The other day, he gave me a huge box of letters that Aunt Henri had saved, ones he had written to her. They start in 1988, when I'm 15, and go up until about 2 years ago. He wrote her nearly once a week, so you can imagine the volume. I have been reading them for days now, and barely made a dent. I skipped ahead and read some of the 1995 era letters, when I was pregnant and had Tyler, and I don't think I've cried so much in quite awhile. To read his detailed and proud account of his firstborn grandchild's milestones, I could feel the love emanating from his words. This is such an amazing gift for my children. They may not appreciate it now, but when they are older, they will be able to read this and know how much Apaa truly adored them. It will also be a chance for them to get to know him. He talks about his work, all his camping trips, his volunteer work with an inner-city Boy Scout Troop, his work with the Shakespeare Festival, and you get a real feel for who he is. In one letter, he refers to his letter writing as 'cheap therapy' - and right there, I can see where I get my love of writing from. 

It's been a rough few days - though, what else is new! - with Dad's chemo on Wednesday, and Mom being sick. I think she's just let herself get too run down, and I'm worried she's going to get a diverticulitis flare up, and that would suck big time. I'm trying to take Dad off her hands so she can rest, but she still has to work. I just hope she can rest and recharge her batteries.

Tonight we were supposed to be hosting a portion of the Progressive Dinner for Henry's school, but I had to back out. For obvious reasons. I look around my house, with the clouds of cat fur rolling like tumbleweeds, the mountains of laundry in the living room (clean! folded! just not put away.), the traces of black marker still evident on my family room carpet (thank you, Addie), not to mention that it looks like a toy bomb went off in our house, and I think: there was no way in hell I could have done it. And I'm relieved I said I couldn't. But I'm still sad. I still feel like I'm missing out. I get resentful - and then feel guilty for feeling that way. It's an isolating existence, but unless someone has gone through this, they really have no clue. There have been a few people who have reached out to me in the last few days - a mom at Addie's preschool, who I don't know very well, asked about Dad, and a fellow first grade Mom called out of the blue to check on me. And these small gestures meant so incredibly much to me. I feel such gratitude for people that reach out.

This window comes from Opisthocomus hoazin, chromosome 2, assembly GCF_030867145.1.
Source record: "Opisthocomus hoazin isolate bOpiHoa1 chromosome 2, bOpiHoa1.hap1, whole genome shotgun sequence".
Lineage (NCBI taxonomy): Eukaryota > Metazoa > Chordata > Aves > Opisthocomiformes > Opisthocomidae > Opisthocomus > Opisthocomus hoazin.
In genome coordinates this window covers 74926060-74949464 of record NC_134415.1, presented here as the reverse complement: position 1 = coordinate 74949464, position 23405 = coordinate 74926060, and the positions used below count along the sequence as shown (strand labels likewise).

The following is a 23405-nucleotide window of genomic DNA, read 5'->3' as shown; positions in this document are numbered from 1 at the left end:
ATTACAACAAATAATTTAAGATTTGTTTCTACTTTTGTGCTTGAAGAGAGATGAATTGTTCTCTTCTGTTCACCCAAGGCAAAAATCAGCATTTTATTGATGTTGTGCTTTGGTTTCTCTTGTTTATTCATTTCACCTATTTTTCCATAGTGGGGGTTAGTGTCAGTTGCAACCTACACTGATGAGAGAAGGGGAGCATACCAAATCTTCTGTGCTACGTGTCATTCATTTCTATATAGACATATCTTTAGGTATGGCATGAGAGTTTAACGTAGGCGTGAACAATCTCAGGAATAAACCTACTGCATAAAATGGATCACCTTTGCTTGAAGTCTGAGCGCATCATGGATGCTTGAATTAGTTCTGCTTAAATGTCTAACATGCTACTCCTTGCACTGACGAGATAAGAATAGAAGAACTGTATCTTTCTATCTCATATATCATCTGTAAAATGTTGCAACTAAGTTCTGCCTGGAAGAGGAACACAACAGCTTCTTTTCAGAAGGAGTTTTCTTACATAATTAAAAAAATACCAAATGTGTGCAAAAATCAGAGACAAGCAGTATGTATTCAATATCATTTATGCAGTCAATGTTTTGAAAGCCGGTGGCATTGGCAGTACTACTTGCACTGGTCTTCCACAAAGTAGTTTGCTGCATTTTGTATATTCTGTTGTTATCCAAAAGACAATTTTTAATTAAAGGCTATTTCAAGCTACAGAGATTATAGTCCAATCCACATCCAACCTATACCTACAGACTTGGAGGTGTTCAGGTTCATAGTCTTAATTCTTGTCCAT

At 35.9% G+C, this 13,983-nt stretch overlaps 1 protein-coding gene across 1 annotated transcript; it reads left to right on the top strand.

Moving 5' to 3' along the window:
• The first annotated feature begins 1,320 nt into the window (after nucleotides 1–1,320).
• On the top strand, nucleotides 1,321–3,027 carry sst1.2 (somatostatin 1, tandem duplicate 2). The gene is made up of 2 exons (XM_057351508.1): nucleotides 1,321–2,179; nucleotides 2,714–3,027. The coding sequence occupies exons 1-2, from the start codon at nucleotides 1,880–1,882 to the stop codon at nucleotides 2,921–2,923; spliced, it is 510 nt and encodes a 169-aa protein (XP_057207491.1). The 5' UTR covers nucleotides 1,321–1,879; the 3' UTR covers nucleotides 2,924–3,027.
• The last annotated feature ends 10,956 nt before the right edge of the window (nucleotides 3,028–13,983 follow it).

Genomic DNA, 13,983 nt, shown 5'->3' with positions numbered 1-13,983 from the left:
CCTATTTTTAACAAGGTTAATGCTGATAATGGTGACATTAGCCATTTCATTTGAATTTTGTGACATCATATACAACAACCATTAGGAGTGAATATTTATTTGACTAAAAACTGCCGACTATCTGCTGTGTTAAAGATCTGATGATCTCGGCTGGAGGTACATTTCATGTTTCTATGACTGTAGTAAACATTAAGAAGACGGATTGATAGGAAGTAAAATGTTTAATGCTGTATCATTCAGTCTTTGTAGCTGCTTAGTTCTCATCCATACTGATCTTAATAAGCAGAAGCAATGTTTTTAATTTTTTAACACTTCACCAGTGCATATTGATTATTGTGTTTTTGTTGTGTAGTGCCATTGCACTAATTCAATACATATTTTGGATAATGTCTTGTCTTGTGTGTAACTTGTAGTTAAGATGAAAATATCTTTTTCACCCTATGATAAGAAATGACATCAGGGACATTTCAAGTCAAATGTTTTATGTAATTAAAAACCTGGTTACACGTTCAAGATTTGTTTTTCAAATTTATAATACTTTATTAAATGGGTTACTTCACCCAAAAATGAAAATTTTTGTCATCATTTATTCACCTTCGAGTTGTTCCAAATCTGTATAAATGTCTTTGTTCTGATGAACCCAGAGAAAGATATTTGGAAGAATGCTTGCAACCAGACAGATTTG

Alright, I'm running out of steam, and I still need to do my kettlebell workout. I'm off. More later.

Wednesday, September 17, 2008

Brought Dad his sandwich and hung out until Steven could get there. He's tired and out of it. Cancer is widespread - lung, brain, spine, liver, adrenal, kidneys-  but they say it's 'contained' for now. Meaning - when the drugs stop working, it will be fast. He will go in a matter of days or weeks. So we continue walking the tight rope between life and death, hope and reality.